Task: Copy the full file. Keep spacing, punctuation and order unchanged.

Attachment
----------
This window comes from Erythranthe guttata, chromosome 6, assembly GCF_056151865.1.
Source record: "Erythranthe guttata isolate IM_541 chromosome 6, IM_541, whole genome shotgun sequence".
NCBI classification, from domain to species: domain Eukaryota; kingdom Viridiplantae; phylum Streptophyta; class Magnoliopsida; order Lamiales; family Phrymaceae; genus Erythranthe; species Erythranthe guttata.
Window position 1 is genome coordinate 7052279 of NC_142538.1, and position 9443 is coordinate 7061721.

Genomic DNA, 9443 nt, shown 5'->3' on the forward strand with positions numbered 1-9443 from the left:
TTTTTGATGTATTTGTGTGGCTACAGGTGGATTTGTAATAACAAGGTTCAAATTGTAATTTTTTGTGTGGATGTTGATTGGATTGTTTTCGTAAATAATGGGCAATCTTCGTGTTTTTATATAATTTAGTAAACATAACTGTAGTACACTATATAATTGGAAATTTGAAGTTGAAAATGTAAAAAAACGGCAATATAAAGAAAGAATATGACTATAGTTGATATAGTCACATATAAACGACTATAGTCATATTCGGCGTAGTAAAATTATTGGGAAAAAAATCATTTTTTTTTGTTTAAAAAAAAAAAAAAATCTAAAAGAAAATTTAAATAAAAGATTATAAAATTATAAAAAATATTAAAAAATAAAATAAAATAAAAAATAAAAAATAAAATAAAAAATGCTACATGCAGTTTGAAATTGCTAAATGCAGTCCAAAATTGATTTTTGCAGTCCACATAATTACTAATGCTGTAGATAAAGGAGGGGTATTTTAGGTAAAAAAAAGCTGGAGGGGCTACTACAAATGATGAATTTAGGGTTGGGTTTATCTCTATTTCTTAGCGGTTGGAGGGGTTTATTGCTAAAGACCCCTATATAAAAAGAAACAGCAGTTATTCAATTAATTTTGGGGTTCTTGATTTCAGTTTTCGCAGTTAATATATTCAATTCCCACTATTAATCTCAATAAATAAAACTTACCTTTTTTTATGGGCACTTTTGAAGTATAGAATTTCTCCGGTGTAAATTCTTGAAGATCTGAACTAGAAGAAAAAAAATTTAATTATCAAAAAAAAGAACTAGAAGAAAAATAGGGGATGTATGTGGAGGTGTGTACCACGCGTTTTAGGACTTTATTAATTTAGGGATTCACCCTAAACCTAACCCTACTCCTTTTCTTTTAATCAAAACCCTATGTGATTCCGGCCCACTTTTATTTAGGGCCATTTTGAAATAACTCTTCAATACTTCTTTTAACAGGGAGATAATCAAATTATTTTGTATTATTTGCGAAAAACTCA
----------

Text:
This window comes from Erythranthe guttata, chromosome 6, assembly GCF_056151865.1.
Source record: "Erythranthe guttata isolate IM_541 chromosome 6, IM_541, whole genome shotgun sequence".
NCBI classification, from domain to species: domain Eukaryota; kingdom Viridiplantae; phylum Streptophyta; class Magnoliopsida; order Lamiales; family Phrymaceae; genus Erythranthe; species Erythranthe guttata.
Window position 1 is genome coordinate 7052279 of NC_142538.1, and position 9443 is coordinate 7061721.

Genomic DNA, 9443 nt, shown 5'->3' on the forward strand with positions numbered 1-9443 from the left:
TTTTTGATGTATTTGTGTGGCTACAGGTGGATTTGTAATAACAAGGTTCAAATTGTAATTTTTTGTGTGGATGTTGATTGGATTGTTTTCGTAAATAATGGGCAATCTTCGTGTTTTTATATAATTTAGTAAACATAACTGTAGTACACTATATAATTGGAAATTTGAAGTTGAAAATGTAAAAAAACGGCAATATAAAGAAAGAATATGACTATAGTTGATATAGTCACATATAAACGACTATAGTCATATTCGGCGTAGTAAAATTATTGGGAAAAAAATCATTTTTTTTTGTTTAAAAAAAAAAAAAAATCTAAAAGAAAATTTAAATAAAAGATTATAAAATTATAAAAAATATTAAAAAATAAAATAAAATAAAAAATAAAAAATAAAATAAAAAATGCTACATGCAGTTTGAAATTGCTAAATGCAGTCCAAAATTGATTTTTGCAGTCCACATAATTACTAATGCTGTAGATAAAGGAGGGGTATTTTAGGTAAAAAAAAGCTGGAGGGGCTACTACAAATGATGAATTTAGGGTTGGGTTTATCTCTATTTCTTAGCGGTTGGAGGGGTTTATTGCTAAAGACCCCTATATAAAAAGAAACAGCAGTTATTCAATTAATTTTGGGGTTCTTGATTTCAGTTTTCGCAGTTAATATATTCAATTCCCACTATTAATCTCAATAAATAAAACTTACCTTTTTTTATGGGCACTTTTGAAGTATAGAATTTCTCCGGTGTAAATTCTTGAAGATCTGAACTAGAAGAAAAAAAATTTAATTATCAAAAAAAAGAACTAGAAGAAAAATAGGGGATGTATGTGGAGGTGTGTACCACGCGTTTTAGGACTTTATTAATTTAGGGATTCACCCTAAACCTAACCCTACTCCTTTTCTTTTAATCAAAACCCTATGTGATTCCGGCCCACTTTTATTTAGGGCCATTTTGAAATAACTCTTCAATACTTCTTTTAACAGGGAGATAATCAAATTATTTTGTATTATTTGCGAAAAACTCA